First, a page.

Around 1 in 5 people diagnosed with cancer in the UK take part in a clinical trial.
A trial looking at different doses of aspirin to prevent cancer in people who have Lynch syndrome (CaPP3)
This trial is comparing 3 different doses of aspirin as a way of stopping cancer developing in people who have Lynch syndrome.
Cancer Research UK supports this trial.
More about this trial
A trial called CAPP2 showed that aspirin reduces the risk of cancer in people with Lynch syndrome. But in a small number of people, aspirin can cause bleeding in the stomach. This happens more often when people take higher doses of aspirin. So researchers want to see if lower doses of aspirin work as well.
The aim of this trial is to find the best dose of aspirin that people with Lynch syndrome should take to prevent cancer.
Who can enter
You may be able to join this trial if all of the following apply. You
- Have Lynch syndrome (HNPCC)
- Are able to swallow tablets
- Are at least 18 years old
You cannot join this trial if any of these apply. You
- Regularly take a non steroidal anti inflammatory drug. For example you have had 3 doses a week, for more than 3 months in the last 3 years
- Have taken 150 mg or more of aspirin every day for more than 3 months in the last 3 years
- Are known to be very sensitive to aspirin
- Have problems with your liver or kidneys
- Have had an ulcer in your food pipe, stomach or bowel (a peptic ulcer) in the last 3 months
- Have an increased risk of bleeding or take drugs to thin your blood (anticoagulants)
- Have changes (mutations) in certain genes that are known as constitutional mismatch repair deficiency
- Have any other medical condition that could affect you taking part (if you have high blood pressure, you will need to have this treated before you start taking aspirin)
- Are pregnant or planning on becoming pregnant in the next 2 years
- Are breastfeeding
This is an international phase 3 trial. The researchers need about 2000 people to take part worldwide and hope that around 1500 people from the UK will take part. Everybody joining the trial will take aspirin tablets each day.
This trial is in 2 parts.
Part 1 of trial is randomised. The people taking part are put into 1 of the following treatment groups by a computer:
- 600mg of aspirin each day
- 300mg of aspirin each day
- 100mg of aspirin each day
Neither you nor your doctor will be able to decide which group you are in. Also, whatever dose of aspirin you take, the tablets will look the same, so neither you nor your doctor will know which group you are in. This is called a double blind trial.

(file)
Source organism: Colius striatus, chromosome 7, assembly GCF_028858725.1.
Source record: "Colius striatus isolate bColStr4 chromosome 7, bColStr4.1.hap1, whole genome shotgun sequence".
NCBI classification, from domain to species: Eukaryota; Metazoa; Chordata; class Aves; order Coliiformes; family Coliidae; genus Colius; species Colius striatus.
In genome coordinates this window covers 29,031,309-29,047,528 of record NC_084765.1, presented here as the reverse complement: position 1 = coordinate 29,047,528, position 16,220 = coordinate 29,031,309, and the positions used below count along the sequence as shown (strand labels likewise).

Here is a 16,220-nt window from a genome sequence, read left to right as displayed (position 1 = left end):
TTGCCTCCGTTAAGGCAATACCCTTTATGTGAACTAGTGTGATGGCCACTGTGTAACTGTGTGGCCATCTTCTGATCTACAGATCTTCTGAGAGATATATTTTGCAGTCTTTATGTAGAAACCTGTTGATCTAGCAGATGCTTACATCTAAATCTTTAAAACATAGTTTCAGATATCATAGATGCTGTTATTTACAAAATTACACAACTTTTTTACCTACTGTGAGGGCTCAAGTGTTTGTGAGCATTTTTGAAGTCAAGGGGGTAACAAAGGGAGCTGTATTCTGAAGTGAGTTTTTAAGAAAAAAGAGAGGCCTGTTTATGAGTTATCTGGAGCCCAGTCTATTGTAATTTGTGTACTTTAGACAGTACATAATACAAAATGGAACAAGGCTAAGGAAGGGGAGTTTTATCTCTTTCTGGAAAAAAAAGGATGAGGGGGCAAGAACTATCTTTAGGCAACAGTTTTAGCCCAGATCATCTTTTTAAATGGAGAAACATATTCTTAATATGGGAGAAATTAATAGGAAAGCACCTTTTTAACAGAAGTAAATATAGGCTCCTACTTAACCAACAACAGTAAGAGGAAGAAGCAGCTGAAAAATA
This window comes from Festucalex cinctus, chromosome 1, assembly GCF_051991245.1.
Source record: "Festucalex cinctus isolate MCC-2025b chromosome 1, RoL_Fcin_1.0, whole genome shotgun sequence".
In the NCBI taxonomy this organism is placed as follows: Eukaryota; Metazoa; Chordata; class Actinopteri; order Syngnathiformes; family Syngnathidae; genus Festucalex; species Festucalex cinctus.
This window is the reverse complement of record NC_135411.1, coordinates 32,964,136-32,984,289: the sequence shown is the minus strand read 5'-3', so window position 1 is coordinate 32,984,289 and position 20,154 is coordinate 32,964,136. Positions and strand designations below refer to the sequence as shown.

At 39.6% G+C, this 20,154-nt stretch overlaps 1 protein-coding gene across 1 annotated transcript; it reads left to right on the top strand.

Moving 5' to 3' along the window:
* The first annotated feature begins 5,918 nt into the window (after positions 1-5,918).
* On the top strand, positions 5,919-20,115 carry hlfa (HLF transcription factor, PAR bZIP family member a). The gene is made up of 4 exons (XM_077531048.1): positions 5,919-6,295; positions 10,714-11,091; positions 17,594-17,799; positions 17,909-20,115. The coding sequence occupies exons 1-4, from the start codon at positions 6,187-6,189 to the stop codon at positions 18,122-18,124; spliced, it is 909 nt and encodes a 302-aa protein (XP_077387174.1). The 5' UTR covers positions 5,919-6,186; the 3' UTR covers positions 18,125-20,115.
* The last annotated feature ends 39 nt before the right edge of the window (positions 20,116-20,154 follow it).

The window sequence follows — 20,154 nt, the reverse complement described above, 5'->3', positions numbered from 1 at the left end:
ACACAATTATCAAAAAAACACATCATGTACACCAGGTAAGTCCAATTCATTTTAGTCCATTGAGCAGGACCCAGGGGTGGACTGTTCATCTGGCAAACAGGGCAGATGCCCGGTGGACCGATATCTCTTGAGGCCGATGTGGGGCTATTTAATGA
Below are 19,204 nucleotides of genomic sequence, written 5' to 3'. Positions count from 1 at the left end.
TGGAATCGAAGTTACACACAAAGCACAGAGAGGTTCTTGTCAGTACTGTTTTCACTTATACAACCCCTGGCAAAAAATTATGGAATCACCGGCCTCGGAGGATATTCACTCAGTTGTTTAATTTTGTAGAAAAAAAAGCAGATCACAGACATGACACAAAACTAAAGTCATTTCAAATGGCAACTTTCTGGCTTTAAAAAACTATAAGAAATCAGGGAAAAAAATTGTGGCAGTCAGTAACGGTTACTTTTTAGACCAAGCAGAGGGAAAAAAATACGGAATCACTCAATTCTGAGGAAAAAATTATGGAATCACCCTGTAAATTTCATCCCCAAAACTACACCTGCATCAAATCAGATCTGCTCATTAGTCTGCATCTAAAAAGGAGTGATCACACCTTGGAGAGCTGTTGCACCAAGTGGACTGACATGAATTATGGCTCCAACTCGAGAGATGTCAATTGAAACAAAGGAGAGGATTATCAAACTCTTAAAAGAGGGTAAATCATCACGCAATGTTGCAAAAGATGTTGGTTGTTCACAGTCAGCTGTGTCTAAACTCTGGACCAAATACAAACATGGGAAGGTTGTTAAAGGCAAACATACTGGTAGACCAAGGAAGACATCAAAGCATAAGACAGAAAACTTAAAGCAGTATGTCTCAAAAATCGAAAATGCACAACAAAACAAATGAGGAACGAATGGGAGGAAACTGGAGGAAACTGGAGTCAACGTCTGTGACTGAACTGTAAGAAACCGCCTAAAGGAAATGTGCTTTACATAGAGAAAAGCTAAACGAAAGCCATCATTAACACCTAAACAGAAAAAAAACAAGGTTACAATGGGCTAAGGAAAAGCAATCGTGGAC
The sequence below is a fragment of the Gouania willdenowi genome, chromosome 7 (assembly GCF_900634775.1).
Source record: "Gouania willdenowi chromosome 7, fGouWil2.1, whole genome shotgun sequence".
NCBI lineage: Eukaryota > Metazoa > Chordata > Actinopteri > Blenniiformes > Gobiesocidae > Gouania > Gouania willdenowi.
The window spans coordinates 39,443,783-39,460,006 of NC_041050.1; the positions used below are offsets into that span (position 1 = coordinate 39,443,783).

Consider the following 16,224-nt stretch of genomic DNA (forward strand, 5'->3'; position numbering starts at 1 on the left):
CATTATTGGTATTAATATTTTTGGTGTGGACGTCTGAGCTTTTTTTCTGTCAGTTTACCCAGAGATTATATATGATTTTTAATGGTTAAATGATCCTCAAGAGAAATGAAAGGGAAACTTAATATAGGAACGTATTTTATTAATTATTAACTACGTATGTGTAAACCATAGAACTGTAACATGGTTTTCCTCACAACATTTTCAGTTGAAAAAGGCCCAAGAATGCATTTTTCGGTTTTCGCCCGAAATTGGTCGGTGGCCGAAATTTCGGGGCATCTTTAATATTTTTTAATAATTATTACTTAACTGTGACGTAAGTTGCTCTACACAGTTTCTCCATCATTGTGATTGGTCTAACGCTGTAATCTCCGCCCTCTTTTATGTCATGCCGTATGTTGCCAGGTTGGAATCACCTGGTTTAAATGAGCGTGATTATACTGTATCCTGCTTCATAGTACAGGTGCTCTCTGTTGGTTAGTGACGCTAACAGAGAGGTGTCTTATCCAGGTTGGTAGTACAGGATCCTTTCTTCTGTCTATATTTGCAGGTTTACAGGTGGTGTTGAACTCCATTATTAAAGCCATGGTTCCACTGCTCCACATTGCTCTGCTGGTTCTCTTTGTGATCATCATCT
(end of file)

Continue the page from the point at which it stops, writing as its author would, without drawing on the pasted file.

You take aspirin for 2 years. Then you see the trial doctor and find out which dose of aspirin you have had. This is part 2 of the trial.
In part 2 you continue taking aspirin for 3 more years. You take:
- 600 mg of aspirin each day if you have had 600 mg during part 1
- 300 mg of aspirin each day if you have had 300 mg during part 1
- 75 mg of aspirin each day if you have had 100 mg during part 1
The researchers expect the trial to finish in 2023.
The trial team will contact you by phone after 3 months, 6 months, a year and 18 months. They will check how you are getting on and ask some questions about your health. The phone calls should take no longer than 20 minutes. After 2 years of treatment, they will phone you once a year.
You can also contact your research nurse or doctor if you have any problems or questions.
The trial team will look at your medical records. All the information they collect about you will be kept confidential.
You will see the trial team before you join the trial. If you agree to take part, you have a blood test. You start taking aspirin shortly afterwards. The tablets will be delivered to your home every 6 months.
You see the trial team again after 2 years and 5 years. The researchers will ask you to give more blood samples at these visits.
The most serious side effect of aspirin is bleeding. Other possible side effects include
- Tummy (abdominal) pain
- Feeling or being sick
- Blood in the stool or black stools
Very rarely people have an allergic reaction to aspirin. And it can sometimes make asthma worse.
It is important to remember that millions of people around the world take aspirin with very few side effects. The trial team will talk to you about all the possible risks before you agree to join.
How to join a clinical trial
Professor Sir John Burn
Bayer Pharma AG
Cancer Research UK
NIHR Clinical Research Network: Genetics
Newcastle upon Tyne Hospitals NHS Foundation Trust